Meet the Sony MDR-NC7s.
Here you see the speaker element of the headphones, guarded by a thick layer of foam.
On the back of the s are a somewhat stylish casing, as well as the "noise canceling" switch, which is mostly a deception, which we will get into later.
Attached to the ear cups is the very movable band, which can swivel the ear cups and adjust to the user's head.
Like most consumer headphones, the cable of the is a rather standard 3.93 feet long, ending in a rather generic plug. What is unusual is how poorly protected and ridiculously thin they are. It's nice in theory, but these cables will not last; take special care of these.
Said plug is your standard 1/4th inch headphone jack, capable of use with just about any iPod or media player.
Protecting your very thin and fragile cables where they lead out from the ear cups are virtually nonexistent cable guards. Though they don't really guard the cables at all, so maybe "guard" is a misnomer; perhaps we can just call them "things".
Included in the packaging for your s are your headphones, a carrying pouch, airplane adapter, and assorted documentation.
If it wasn't obvious from our description, the s are not durable headphones. Not only are they made of a cheap-feeling plastic, but Sony did not seem to want to let their cables survive very long. With headphones that allow you to recable your cans when their cords break, it isn't such a big deal, but these do not have that capability.
The s look decent enough, cheap plastic aside. They're not going to dazzle your coworkers or friends, but they look like they get the job done, despite piles of scientific evidence to the contrary.
Before continuing on, we should probably discuss exactly how these headphones work regarding their "noise canceling" function. It doesn't actually work. Without the "feature" on, the frequency response graph shows us that the headphones do very poorly across the board, only reaching our ideal limits in very short bursts, and cutting out almost all the bass. When you flick the switch to the "noise canceling" circuit, this is magically improved, and surprise surprise, you can't hear the same amount of outside noise because the headphones are now louder as well. We'll revisit this later, but for now we wanted to call your attention to the frequency response graphs.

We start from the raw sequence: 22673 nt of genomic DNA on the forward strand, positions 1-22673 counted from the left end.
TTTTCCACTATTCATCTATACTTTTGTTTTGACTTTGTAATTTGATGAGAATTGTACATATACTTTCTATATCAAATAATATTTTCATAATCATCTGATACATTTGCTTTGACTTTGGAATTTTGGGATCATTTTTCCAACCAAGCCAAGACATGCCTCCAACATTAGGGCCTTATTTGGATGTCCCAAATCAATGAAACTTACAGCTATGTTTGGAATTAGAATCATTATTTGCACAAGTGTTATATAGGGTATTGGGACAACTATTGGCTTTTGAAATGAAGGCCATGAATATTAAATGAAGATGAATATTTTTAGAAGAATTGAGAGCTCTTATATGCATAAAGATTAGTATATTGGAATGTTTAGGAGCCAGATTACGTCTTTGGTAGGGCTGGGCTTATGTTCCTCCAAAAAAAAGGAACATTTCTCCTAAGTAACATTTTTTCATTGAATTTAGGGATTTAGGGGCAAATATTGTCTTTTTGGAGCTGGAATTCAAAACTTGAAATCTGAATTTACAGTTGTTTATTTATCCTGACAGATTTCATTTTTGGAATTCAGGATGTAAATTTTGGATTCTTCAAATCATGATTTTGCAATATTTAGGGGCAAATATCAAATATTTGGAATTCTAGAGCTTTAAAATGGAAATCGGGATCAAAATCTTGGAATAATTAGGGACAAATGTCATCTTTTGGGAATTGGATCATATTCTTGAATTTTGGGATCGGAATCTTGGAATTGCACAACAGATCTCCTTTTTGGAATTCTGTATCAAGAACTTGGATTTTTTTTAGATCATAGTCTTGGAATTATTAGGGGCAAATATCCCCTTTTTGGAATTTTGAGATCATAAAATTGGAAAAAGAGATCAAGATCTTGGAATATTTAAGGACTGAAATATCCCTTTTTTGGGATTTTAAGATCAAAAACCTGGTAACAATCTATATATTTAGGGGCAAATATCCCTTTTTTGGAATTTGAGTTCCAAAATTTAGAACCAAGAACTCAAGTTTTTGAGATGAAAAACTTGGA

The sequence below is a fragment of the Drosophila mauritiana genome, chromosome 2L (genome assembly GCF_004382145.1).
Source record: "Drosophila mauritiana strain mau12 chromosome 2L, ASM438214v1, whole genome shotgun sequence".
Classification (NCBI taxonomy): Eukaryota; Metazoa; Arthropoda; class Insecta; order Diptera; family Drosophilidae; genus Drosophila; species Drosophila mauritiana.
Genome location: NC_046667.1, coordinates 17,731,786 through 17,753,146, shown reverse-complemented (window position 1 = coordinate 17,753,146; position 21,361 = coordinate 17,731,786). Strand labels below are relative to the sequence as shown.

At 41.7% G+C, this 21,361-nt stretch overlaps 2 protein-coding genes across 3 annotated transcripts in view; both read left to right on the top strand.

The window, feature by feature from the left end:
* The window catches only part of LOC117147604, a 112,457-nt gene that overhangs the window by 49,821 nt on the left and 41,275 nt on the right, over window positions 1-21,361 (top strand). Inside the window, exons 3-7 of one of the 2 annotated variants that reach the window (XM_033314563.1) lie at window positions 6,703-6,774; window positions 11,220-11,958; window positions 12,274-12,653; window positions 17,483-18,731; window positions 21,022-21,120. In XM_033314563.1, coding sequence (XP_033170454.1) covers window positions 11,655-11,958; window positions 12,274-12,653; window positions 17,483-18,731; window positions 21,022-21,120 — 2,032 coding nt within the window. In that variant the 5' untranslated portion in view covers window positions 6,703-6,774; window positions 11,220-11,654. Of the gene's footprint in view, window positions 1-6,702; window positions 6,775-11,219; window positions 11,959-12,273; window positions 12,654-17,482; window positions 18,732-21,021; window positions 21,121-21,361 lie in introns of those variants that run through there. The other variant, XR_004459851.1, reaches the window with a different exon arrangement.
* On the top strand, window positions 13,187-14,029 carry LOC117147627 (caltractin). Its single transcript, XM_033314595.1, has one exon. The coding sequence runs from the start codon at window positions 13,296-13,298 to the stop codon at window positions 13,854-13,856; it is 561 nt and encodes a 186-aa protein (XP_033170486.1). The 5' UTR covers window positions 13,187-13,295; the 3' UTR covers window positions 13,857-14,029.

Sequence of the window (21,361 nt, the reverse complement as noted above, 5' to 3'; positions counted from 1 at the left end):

If you turn the "noise canceling" circuit on, however, this distortion level peaks at the same places, but at around 6%. These are not good headphones.
To their credit, these cans are easy to lug around in a bag, as they are collapsible and light. In addition, they come with a small pouch that you can place them in for your travels, but be warned that this pouch does not offer much in the way of protection from the elements or other potential damage, so take special care to avoid situations that would harm your s
If you are a person that tends to expel a higher-than-average amount of bio-waste, take comfort in the fact that you can remove the ear pads for easy cleaning. Aside from this, however, there isn't much of anything you can do to maintain your headphones should something break.
In order to operate your headphones at their peak performance, you will need a single triple-A battery, which drops into a small compartment on one of the ear cups. We should point out that batteries can be a big pain, especially when they're essential to the performance of your headphones. Not only do they force you into periods where your headphones don't perform well, but the added requirement of spending additional money and the chance that your batteries will die and leave you without a good option to listen to music with is frustrating, to say the least. You usually only see headphones with true active cancellation using batteries, but these cans seem to have all the downsides to active noise-cancellation without any of the upsides.
Active Noise Cancellation